Competition in marketing isn’t exactly a novel concept. Especially in the current age of monopolies, it gets harder and harder to convince people that your brand or product is the one they should be choosing. Starbucks versus Costa, the battle between Nike and Reebok, McDonalds versus Burger King, and their original competition as to who could make the best burger (before they both expanded their product lines).
The current reigning struggle is between Meta (the recently revamped owner of Facebook and Instagram), and Bytedance (better known as TikTok). Meta has held the top spot in social media for years now, quite literally since social media was invented. TikTok, although slightly newer, follows a similar content pattern to previous apps, such as Vine – short lived but extremely popular.
The competition between Facebook, Instagram and TikTok is fierce. You maybe couldn’t quite get away with a David and Goliath comparison, but you can definitely compare it to the decades long battle between Coke and Pepsi.
The Pepsi Challenge:
Although there has obviously been competition between the two fizzy drink (or soda, if you’re reading this from the US) companies since their conception, the competition ramped up in the 70s and 80s, sparked by a truly genius marketing idea conceived by Pepsi in 1975 – the Pepsi Challenge.
To set the scene; Coca Cola was dominating the fizzy drink market. Pepsi, although not exactly a newcomer, was younger and hoping to shake up the market and get ahead of the competition (ringing any bells?). The premise of the Pepsi Challenge was simple. Pepsi set up stands in small town malls with two cups. One filled with Coke, and the other with Pepsi.They invited people to taste both, and record which one they preferred. Much to the surprise of even the tasters, Pepsi started winning by a landslide.
As more and more people started choosing Pepsi in the taste test, Pepsi expanded the challenge until it was pretty much nationwide. The campaign led to a rapid increase in Pepsi’s market share, which jumped from 6% to 14% of total US soft drink sales. By 1979, Pepsi was fast catching up to Coke, holding 17.9% of the soft drink market compared to Coke’s 23.9%.
A study also compared drink choices over a ten year period – in 1972, 18% of soft drink users drank Coke exclusively, while only 4% drank Pepsi. But by 1982, only 12% were exclusively loyal to Coke, and the number of exclusive Pepsi drinkers was almost matching at 11%. What made this situation particularly aggravating for Coke was that they were also outspending Pepsi on advertising by about $100 million.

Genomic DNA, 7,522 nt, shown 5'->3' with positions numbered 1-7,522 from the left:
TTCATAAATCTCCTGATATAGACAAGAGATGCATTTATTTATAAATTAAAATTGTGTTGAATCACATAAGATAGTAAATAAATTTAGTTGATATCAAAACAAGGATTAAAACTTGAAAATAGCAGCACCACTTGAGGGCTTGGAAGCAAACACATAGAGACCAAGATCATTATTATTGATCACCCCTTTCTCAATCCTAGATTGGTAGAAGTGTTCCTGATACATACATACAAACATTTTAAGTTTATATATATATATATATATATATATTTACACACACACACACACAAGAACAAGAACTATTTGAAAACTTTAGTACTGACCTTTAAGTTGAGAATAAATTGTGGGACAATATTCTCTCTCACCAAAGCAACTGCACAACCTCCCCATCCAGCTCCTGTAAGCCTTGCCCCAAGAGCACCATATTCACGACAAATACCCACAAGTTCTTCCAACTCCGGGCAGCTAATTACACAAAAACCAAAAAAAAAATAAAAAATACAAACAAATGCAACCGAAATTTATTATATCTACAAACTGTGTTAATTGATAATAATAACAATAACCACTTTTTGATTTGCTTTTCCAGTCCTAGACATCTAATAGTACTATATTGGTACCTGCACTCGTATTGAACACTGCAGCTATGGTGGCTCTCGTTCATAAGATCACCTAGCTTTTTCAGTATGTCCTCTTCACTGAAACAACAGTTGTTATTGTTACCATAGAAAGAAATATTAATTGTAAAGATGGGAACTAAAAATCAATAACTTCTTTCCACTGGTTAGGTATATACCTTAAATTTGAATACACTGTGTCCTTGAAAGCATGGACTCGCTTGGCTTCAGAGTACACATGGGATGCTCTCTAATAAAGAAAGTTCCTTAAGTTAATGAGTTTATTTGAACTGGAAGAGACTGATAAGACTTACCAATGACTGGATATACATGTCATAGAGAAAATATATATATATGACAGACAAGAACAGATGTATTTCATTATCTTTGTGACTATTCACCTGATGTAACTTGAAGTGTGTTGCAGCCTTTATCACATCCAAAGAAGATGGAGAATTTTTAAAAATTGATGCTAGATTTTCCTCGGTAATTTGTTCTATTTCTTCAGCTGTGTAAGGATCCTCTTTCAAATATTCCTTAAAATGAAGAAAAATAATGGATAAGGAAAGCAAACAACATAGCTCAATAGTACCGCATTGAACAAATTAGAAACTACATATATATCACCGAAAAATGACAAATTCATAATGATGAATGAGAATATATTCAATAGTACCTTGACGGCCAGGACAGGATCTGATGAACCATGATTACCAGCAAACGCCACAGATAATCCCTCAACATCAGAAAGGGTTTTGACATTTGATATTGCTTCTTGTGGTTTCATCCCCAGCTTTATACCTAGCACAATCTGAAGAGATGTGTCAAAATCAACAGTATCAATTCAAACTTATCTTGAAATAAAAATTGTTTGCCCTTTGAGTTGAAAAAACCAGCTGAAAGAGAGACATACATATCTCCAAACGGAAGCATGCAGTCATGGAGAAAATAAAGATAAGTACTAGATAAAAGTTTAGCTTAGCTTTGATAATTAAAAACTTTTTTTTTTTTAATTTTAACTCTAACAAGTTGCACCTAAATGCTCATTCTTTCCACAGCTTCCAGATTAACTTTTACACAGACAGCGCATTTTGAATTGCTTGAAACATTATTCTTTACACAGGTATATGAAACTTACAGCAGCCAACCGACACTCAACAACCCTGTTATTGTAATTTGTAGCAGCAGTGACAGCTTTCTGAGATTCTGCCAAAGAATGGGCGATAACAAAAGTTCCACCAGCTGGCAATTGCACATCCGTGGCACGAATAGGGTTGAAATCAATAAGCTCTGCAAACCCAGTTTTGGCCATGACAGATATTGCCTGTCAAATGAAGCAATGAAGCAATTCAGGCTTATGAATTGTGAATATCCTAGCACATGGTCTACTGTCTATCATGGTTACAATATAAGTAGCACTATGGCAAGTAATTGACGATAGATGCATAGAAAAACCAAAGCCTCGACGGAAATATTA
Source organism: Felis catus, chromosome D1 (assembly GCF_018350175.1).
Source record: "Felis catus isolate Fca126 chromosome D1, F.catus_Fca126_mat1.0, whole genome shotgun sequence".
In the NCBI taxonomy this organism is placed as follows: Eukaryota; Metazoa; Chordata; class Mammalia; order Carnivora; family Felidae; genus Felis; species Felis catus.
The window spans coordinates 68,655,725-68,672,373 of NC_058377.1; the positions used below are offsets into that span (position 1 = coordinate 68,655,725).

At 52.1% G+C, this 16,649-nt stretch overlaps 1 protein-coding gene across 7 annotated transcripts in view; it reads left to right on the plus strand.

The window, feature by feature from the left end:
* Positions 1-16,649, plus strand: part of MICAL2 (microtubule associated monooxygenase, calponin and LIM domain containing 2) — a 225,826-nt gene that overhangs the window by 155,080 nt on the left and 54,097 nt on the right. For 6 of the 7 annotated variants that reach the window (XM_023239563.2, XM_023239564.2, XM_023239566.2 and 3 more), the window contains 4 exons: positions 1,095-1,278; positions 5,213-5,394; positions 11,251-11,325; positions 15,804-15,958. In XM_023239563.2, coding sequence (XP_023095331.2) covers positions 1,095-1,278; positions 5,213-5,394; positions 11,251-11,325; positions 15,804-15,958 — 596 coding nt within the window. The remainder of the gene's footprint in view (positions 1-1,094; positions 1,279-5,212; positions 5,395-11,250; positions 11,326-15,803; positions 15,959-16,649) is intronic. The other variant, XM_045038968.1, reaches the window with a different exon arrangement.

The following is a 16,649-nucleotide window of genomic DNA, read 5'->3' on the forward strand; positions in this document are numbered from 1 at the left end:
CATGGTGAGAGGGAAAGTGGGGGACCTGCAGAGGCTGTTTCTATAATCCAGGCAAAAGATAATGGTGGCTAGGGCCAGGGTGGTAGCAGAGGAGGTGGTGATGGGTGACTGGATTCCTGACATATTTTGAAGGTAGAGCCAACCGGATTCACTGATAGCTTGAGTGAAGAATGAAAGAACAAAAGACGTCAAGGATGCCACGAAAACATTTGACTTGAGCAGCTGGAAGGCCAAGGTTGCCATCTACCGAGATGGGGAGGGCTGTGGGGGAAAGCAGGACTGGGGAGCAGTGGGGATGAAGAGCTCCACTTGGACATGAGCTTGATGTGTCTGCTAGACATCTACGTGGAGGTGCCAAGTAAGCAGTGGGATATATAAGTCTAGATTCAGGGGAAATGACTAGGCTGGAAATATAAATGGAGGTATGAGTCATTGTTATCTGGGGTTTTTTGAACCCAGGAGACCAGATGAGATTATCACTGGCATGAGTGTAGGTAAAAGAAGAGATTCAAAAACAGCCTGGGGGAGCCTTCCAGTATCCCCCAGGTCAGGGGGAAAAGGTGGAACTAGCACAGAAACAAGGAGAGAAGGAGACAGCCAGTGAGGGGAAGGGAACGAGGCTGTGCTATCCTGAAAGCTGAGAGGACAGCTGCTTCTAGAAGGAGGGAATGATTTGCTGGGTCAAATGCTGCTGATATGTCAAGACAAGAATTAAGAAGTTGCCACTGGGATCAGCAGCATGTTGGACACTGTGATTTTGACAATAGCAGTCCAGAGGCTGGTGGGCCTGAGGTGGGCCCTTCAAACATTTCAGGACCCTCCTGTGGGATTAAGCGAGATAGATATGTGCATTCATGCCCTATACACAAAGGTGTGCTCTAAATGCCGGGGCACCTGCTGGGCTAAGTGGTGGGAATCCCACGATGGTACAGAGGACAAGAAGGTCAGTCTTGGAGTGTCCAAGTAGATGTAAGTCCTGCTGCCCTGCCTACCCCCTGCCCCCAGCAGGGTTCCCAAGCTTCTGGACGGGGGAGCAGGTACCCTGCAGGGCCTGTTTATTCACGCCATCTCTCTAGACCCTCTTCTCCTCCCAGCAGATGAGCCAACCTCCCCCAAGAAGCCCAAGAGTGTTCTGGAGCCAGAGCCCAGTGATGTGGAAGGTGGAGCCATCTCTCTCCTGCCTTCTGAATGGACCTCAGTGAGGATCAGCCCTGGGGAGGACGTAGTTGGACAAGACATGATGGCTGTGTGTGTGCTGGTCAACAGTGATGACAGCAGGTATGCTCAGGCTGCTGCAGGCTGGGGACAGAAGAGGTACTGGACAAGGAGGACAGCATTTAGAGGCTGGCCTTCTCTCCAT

This was where Coke made their major mistake, in what is commonly described as one of the biggest marketing blunders in history. Attempting to beat Pepsi at their own game, Coke changed their signature recipe. They tried to match the slightly sweeter, more syrupy flavour of Pepsi, and they called it ‘New Coke’. Unfortunately, it was a move that massively backfired.
According to Coke’s own records, a customer service hotline that usually averaged around 400 calls a day shot up to around 1,500, with the majority of them being complaints about New Coke. The CEO of Coca Cola at the time, Roberto Goizueta, even received a letter requesting an autograph, supposedly because in years to come his signature as “one of the dumbest executives in American business history” would be worth a fortune.
The original Coke was returned to shelves only a few months later. The struggle continued. Unfortunately for Pepsi, the Wall Street Journal officially declared Coke the winner in 2010, after both Coke and Diet Coke surpassed Pepsi in sales.
Returning to our social media battle…
Facebook and Instagram have been under similar stress in the last few years. The rocketlike acceleration of TikTok, with its singular focus on short videos, has revolutionised online content, and sent other social media platforms into a panic spiral.
Instagram recently announced a change to their algorithm, one that would (in a style blatantly copied from TikTok) start showing users short videos, called ‘Reels’ made by other users. This announcement, and the test rollout of the new features, was met with global backlash. Petitions shared by the likes of Kylie Jenner, and worldwide complaints about this new feature have forced Facebook and Instagram to rollback the new features.
At the same time, Facebook’s daily users have fallen, and earlier this year, Meta announced the news of its first ever decline in sales revenue. Meanwhile, TikTok, which had a mammoth beginning, has only continued to grow. Even though it was only launched worldwide in 2017, it was recorded as the seventh most downloaded app of the 2010s. By the end of 2022, TikTok is predicted to have 1.8 billion users (which is just under a quarter of the entire planet).
And so, what can we take from this comparison? Firstly, don’t mess with people’s fizzy drink choices. And secondly, an important lesson in marketing – if your product has a stable and successful brand or identity, then drastically changing it to try and reflect your competition is a risky strategy that may backfire on you. We all now know what happened with Coke and Pepsi. As for the battle between Facebook, Instagram, and TikTok, we’ll have to wait and see…